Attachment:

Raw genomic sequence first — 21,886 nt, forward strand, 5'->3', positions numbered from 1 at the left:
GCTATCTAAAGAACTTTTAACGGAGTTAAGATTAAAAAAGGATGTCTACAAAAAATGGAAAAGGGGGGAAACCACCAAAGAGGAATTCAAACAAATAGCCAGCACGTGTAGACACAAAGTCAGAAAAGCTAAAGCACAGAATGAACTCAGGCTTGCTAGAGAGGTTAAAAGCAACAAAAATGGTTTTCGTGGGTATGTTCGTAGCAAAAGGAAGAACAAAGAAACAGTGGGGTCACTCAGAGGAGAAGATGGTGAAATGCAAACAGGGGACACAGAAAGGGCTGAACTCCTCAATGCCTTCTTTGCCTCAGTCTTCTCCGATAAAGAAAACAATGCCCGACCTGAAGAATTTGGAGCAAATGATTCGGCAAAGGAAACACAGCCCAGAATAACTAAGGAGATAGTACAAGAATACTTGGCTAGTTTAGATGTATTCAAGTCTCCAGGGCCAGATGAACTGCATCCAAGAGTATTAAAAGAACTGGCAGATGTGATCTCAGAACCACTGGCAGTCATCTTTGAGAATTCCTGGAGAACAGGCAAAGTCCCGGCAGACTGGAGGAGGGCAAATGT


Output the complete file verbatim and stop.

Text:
Raw genomic sequence first — 21,886 nt, forward strand, 5'->3', positions numbered from 1 at the left:
GCTATCTAAAGAACTTTTAACGGAGTTAAGATTAAAAAAGGATGTCTACAAAAAATGGAAAAGGGGGGAAACCACCAAAGAGGAATTCAAACAAATAGCCAGCACGTGTAGACACAAAGTCAGAAAAGCTAAAGCACAGAATGAACTCAGGCTTGCTAGAGAGGTTAAAAGCAACAAAAATGGTTTTCGTGGGTATGTTCGTAGCAAAAGGAAGAACAAAGAAACAGTGGGGTCACTCAGAGGAGAAGATGGTGAAATGCAAACAGGGGACACAGAAAGGGCTGAACTCCTCAATGCCTTCTTTGCCTCAGTCTTCTCCGATAAAGAAAACAATGCCCGACCTGAAGAATTTGGAGCAAATGATTCGGCAAAGGAAACACAGCCCAGAATAACTAAGGAGATAGTACAAGAATACTTGGCTAGTTTAGATGTATTCAAGTCTCCAGGGCCAGATGAACTGCATCCAAGAGTATTAAAAGAACTGGCAGATGTGATCTCAGAACCACTGGCAGTCATCTTTGAGAATTCCTGGAGAACAGGCAAAGTCCCGGCAGACTGGAGGAGGGCAAATGT